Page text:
About a month ago, we brought you an extraordinario artículo by Tim Hayward about his visit to the Victor Montes restaurant in Bilbao which had been published in the restaurant review section of the Financial Times.  In this article, titled “No one understands steak like the Basques,” he focused on exactly that, explaining how impressed he was by how the Basques prepared beef.  And he did so, as we stated then, in an article that seemed more like literature than a mere restaurant review.

And now he’s once again given us another “joy” of an article also dedicated to how the Basques prepare beef.  This time, it’s regarding what is sometimes called “old cow” beef, which we’ve blogged about on many occasions.

The inspiration for this article came from his visit to the Horma Ondo restaurant, located at the Legina Goika farmhouse in Larrabetzu.

The article contains a detailed explanation of the different tastes for beef and in how the use of beef from young cows, beyond the simple explanation that it’s more tender, hides a certain optimization of investment.  It’s no coincidence that the instensive feeding of corn and early slaughter that produce these characteristics are also the most profitable way of raising beef on an industrial scale.

But the author explains that in the Basque Country, they like the best beef, that that beef comes from old cows.  The Basques are not content with young calves: they don’t want immature cows with little flavor.  Beef here doesn’t depend on corn feed, which is not the best for the animal, nor prolonged aging to develop the flavors, in a way that isn’t everyone’s cup of tea.  Here, what they want is brilliant cuisine over an open flame, with beef that tastes very much liike beef, meaning you need to eat far less in order to enjoy it.

Horma Ondo is a family-run grillhouse headed by Brit Jayne Hardcastle, who’s married to Mikel Bustinza, who’s spent almost his whole like, almost 50 years, in cuisine and who takes care of the restaurant.  One of their children, Jon Bustina, is also in the kitchen, while daughter Olatz Bustina is the sommelier and accompanies her father when attending to the customers.  To see their menu is to see what every Basque person expects to find today at a grillhouse: quality meat and fish, and some traditional starters and desserts that aren’t without a modern touch.

Tim Hayward has gifted us yet another lesson in cuisine and literature, all in an article that is amazing publicity for Basque cuisine and Basque restaurants.

We’ll finish this article off the way we did the last one, by stating that once again we’re not sure whether to thank him for such a great article or to be mad at him for “spilling the beans.”  We’re sure it’s now going to be more difficult to book a table at the Horma Ondo, as well as in many other Basque restaurants.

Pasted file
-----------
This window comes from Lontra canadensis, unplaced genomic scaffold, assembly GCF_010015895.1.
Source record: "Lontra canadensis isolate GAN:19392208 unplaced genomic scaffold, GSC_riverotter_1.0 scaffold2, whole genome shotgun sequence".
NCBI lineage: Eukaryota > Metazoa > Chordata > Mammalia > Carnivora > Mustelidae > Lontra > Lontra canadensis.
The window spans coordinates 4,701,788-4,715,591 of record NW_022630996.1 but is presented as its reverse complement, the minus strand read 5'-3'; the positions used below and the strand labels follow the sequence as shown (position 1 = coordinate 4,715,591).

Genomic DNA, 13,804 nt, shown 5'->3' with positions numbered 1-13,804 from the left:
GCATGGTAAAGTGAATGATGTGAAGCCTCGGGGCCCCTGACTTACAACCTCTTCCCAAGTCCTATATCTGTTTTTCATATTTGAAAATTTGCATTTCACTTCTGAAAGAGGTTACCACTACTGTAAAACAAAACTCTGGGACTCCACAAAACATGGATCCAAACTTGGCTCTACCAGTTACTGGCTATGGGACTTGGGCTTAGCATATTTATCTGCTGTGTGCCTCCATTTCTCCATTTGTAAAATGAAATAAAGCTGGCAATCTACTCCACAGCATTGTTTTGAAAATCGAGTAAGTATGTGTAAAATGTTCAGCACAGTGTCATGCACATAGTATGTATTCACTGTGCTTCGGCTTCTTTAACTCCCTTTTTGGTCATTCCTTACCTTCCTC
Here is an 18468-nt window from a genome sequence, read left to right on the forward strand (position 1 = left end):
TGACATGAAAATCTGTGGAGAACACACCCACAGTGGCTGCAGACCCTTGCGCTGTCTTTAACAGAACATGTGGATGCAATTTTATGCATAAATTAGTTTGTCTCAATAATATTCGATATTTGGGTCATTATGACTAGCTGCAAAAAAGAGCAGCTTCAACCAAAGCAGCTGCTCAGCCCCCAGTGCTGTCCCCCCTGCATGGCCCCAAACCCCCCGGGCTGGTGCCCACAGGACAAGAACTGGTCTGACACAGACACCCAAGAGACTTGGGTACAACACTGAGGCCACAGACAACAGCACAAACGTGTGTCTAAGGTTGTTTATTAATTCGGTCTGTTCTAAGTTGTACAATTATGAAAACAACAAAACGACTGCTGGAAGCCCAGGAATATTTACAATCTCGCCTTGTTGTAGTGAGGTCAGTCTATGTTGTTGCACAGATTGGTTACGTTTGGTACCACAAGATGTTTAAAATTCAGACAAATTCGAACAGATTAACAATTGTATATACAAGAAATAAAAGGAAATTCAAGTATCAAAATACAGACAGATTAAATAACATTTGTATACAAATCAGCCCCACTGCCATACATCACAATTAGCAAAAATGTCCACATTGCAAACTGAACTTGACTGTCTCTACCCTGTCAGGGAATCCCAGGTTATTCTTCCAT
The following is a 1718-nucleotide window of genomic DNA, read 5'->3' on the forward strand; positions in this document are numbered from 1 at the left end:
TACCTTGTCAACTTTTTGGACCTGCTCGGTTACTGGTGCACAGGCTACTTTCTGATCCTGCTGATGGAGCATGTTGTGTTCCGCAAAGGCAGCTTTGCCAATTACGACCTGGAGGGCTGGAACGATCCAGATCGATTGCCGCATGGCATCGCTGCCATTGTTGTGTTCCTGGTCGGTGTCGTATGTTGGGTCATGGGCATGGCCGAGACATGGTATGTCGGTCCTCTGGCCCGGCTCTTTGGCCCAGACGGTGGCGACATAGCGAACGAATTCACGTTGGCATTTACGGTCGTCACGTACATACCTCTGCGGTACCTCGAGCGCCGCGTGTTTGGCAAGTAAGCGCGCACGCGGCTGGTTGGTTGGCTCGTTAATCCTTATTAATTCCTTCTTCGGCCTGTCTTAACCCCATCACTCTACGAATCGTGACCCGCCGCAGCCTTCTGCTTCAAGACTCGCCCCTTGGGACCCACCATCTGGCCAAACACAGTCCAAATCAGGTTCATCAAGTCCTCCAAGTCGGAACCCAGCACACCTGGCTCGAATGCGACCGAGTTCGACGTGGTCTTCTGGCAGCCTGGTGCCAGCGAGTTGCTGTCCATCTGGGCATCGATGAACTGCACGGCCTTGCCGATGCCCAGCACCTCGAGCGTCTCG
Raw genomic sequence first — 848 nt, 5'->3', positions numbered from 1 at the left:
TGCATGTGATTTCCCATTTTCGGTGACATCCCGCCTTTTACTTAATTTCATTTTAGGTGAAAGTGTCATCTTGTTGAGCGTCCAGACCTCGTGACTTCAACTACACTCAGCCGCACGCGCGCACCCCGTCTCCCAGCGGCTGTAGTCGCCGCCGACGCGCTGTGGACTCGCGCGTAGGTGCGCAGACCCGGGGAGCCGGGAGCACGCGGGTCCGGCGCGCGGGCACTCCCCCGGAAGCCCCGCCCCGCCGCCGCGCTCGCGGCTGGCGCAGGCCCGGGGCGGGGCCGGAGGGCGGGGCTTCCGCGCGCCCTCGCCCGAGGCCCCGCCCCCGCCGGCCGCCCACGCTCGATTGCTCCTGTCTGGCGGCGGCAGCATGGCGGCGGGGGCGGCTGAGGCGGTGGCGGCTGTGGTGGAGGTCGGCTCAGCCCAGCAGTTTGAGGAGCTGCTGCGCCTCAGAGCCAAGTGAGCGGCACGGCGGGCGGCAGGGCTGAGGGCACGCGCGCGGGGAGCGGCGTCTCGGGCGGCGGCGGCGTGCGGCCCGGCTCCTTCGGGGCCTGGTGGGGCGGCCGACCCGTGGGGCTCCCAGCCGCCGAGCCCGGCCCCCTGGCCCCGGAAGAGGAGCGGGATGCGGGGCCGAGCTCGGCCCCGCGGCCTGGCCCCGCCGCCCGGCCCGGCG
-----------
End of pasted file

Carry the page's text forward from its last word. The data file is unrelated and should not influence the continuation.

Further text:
Honestly, for us locals, it’s getting harder and harder to continue that tradition of picking out a restaurant and just showing up.  All the good places now require a reservation!  It’s the price to pay when the world starts finding out that Basque gastronomy is top of its class in the world.

We remind readers that in order to access this article, it is necessary to register, for free, to the Financial Times website.

(Note): In the comments to the article, there is at least one person who is either trolling or just ignorant (we’ll let the reader decide) who denies that Basque was ever persecuted by Francoism, as Tim Hayward claims.  Since it has nothing to do with the magnificent article we’re discussing here, we’ll give it its own entry.

Financial Times – 20/4/2023 – Great Britain 

My quest to find the oldest bit of steak in Basque Country

There’s a pretty square in the old town part of Bilbao lined with pleasant restaurants serving interesting things. The most comically old-looking one, Victor Montes, is tucked in one corner, its sign written in a Gothic script you’d expect to find on a kid’s book of spells. It serves wine and good pintxos to a well-heeled, standing crowd. Upstairs there’s a dining room.

The Financial Times website doesn’t not acccept automatic Google translation.  Please copy and paste the text yourself into Google Translate.

Last Updated on Dec 3, 2023 by About Basque Country

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